The stampede killed 1,300 pilgrims and many in Ban­gladesh protest in anger and protest. Why then did the Bangladeshi government cho­ose to punish Mohan Kumar Mandal alone? Was he punished because he is hindu? Was he punished because a crime against a hindu does not strike a chord with muslims? Soon, Saudi Arabia is going to head the UN human rights panel. How is it possible for a country where women, non-muslims, homosexuals and transsexuals have no human rights to head the UN human rights panel?

Will nobody protest against this travesty? Those of us who protest are punished. As long as we keep our mouths shut, things would be fine. The moment we open our mouths, all hell breaks loose. Even when Saudi Arabia commits a cr­ime, we cannot blame the country or its government. We can’t say that the country has violated human rights even when there is strong evidence of that. When China violates human rights, processions are taken out on the streets. But since Saudi Arabia is the birthplace of Prophet Muha­mmad, even the most heinous crimes by the present custodian of the faith in that country are overlooked by other nations. Even when 1,300 innocent pilgrims lose their lives because of the reckless attitude of a few Saudis, we are supposed to keep mum and believe that those lives were taken because Allah willed so, and those who died could not have found a holier place to depart.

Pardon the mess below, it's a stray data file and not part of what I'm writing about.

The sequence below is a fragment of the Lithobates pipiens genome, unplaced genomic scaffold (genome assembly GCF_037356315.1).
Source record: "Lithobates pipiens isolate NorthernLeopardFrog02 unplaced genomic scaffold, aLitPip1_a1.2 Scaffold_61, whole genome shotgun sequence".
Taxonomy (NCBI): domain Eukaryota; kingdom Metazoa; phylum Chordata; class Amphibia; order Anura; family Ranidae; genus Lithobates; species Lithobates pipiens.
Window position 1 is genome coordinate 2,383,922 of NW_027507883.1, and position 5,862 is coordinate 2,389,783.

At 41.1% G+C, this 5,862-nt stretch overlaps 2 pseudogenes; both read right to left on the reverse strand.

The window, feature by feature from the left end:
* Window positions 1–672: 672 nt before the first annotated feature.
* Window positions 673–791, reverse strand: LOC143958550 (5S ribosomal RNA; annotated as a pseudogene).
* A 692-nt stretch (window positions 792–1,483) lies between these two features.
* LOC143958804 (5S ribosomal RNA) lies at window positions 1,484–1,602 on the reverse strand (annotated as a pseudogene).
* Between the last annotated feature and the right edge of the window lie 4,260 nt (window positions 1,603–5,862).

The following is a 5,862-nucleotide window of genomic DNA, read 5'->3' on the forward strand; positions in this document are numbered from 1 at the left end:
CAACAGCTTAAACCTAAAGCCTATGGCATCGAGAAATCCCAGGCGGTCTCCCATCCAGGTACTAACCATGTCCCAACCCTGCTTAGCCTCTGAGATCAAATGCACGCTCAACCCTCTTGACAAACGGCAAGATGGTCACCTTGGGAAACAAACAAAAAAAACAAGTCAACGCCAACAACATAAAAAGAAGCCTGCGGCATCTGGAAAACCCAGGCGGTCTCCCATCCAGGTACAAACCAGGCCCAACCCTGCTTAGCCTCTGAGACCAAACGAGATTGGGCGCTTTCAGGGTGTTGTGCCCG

Saudi Arabia will never be ashamed of its transgressions. This is because their rulers are a shameless bunch. I humbly pray that Saudi Arabia should not be allowed to head the UN human rights panel. When a nation does not care about human rights, what is the point in giving it a leadership role. Saudi Arabia will destroy whatever semblance there is left of human rights in this world.

Will Saudi sex slavery ever end?